Tech universe: Thursday 29 July

By Miraz Jordan

A round-up of the latest technology news from around the globe.

The Pacific Fibre project goes up against the Southern Cross cable - potentially making our broadband cheaper. Photo / Supplied
The Pacific Fibre project goes up against the Southern Cross cable - potentially making our broadband cheaper. Photo / Supplied

FANTASTIC LIGHT: Photonics moves data using light, rather than copper wire. Intel has combined silicon chips and lasers to move data at 50 gigabits per second. Used inside a computer, silicon photonics could mean movie downloads that take literally a second. Broadband speeds willing, of course. Read more at Wired.

2.9 MEGABITS PER SECOND: Akamai's latest report shows the average global speed of the Internet is 1.7Mbps, while in New Zealand it's 2.9Mbps. South Korea's average is 12 Mbps. Hurry up, that new cable! Details at ITWire and the report at Akamai.

5.12 TERABITS PER SECOND: Faster broadband for New Zealand is a step closer, with Asia's Pacnet joining the Pacific Fibre cable project. The new cable will carry up to 5.12 terabits per second. It has at least two fibre pairs, each with 64 wavelengths, and should be ready in 2013.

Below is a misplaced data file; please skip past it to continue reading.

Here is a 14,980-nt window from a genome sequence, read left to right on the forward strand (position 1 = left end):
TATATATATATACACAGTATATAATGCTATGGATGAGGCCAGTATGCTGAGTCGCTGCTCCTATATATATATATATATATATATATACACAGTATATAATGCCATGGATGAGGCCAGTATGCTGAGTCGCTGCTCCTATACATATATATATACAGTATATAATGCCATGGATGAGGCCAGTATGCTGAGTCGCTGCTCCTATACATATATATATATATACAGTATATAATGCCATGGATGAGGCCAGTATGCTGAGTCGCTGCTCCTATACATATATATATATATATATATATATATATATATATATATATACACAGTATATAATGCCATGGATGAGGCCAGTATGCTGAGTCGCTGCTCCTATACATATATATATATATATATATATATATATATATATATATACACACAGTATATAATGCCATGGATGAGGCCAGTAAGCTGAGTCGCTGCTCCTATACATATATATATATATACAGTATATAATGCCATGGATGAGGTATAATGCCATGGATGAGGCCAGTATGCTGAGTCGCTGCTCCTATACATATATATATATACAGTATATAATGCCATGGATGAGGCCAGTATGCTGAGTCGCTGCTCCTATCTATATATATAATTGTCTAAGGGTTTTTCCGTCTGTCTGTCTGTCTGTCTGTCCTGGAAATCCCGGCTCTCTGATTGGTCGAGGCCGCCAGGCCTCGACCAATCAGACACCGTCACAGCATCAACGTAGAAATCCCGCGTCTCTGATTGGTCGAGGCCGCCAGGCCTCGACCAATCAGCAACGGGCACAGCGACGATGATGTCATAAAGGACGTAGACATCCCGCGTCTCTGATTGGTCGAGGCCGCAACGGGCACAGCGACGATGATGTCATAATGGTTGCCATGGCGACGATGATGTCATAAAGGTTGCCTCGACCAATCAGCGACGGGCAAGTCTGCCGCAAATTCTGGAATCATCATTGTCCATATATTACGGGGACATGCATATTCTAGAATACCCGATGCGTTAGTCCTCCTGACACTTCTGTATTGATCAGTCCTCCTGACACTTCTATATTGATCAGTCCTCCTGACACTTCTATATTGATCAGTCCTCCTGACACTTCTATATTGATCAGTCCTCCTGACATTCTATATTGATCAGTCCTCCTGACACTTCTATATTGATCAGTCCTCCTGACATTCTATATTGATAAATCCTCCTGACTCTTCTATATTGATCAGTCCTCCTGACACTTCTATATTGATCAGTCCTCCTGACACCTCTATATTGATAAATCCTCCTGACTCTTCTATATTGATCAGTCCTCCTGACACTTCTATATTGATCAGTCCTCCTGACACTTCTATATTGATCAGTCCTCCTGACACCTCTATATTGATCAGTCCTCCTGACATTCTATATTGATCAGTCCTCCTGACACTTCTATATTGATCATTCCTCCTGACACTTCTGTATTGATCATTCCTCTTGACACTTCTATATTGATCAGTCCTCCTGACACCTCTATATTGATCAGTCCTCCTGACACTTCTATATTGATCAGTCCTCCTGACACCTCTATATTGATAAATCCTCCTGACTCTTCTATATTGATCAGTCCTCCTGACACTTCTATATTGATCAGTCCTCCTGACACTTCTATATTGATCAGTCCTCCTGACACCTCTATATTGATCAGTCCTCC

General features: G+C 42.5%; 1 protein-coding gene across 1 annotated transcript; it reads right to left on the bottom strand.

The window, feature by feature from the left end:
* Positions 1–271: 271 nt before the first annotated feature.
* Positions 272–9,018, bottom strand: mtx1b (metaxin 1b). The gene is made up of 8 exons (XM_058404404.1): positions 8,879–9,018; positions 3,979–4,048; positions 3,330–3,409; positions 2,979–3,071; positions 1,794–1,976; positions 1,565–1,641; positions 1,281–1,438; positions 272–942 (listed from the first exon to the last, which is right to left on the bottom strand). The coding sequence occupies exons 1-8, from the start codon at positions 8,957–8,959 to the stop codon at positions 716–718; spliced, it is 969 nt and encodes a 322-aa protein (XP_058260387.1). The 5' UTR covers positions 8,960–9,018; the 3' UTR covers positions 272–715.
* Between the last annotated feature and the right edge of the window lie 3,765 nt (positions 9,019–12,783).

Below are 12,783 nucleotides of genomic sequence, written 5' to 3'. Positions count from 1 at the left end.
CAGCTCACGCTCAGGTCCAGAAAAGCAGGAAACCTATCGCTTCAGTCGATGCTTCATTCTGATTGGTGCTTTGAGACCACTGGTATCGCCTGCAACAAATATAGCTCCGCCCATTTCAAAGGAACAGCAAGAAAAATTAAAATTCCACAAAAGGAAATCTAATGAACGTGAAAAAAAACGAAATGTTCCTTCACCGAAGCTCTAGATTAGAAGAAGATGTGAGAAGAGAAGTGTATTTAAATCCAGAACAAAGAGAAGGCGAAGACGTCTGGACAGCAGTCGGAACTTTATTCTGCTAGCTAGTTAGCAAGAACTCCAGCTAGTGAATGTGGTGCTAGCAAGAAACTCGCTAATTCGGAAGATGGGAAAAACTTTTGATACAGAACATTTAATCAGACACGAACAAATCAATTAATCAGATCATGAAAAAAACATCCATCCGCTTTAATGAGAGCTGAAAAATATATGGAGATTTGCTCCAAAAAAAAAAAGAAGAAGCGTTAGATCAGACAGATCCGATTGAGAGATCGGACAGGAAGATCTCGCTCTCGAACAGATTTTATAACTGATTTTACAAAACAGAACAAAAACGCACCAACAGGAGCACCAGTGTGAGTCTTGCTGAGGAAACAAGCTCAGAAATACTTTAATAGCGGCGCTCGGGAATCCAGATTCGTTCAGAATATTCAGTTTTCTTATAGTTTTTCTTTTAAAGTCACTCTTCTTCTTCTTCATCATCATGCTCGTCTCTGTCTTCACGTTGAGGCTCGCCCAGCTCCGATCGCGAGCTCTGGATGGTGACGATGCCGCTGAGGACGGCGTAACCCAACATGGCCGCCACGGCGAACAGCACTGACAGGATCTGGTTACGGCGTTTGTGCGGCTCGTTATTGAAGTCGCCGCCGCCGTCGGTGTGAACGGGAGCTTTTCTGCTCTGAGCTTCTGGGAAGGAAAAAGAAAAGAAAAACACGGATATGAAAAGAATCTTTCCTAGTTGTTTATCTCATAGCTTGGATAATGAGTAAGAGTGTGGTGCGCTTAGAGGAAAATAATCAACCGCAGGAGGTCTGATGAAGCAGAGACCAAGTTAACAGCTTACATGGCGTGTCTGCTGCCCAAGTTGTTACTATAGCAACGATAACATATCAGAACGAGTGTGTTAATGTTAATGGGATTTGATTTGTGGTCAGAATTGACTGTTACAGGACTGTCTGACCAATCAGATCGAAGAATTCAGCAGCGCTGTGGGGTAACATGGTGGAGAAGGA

Keep that cable rolling.

1 TERABYTE PER MINUTE: Can you sort 1 terabyte of information in 1 minute? That's the 2010 world record held by the University of California, San Diego, using 52 computer nodes. Companies like Google and Amazon need to handle terabytes and petabytes of data all the time. Too much information! Details at ScienceBlog.

THE PARK IS RIGHT: Over the next couple of years in San Francisco the same parking space could cost a few cents or several dollars per hour. The city's testing a Supply and Demand price system, using electronic sensors to measure real-time demand for parking spaces. That should open up a new market for sensor hacking. Read more at NPR.

RIP IVY: Ivy Bean, aged 104, was famous as the world's oldest Twitter user, and had 57,000 followers. She passed away yesterday. Farewell, Ivy. Read more at CNN.

- Miraz Jordan knowit.co.nz

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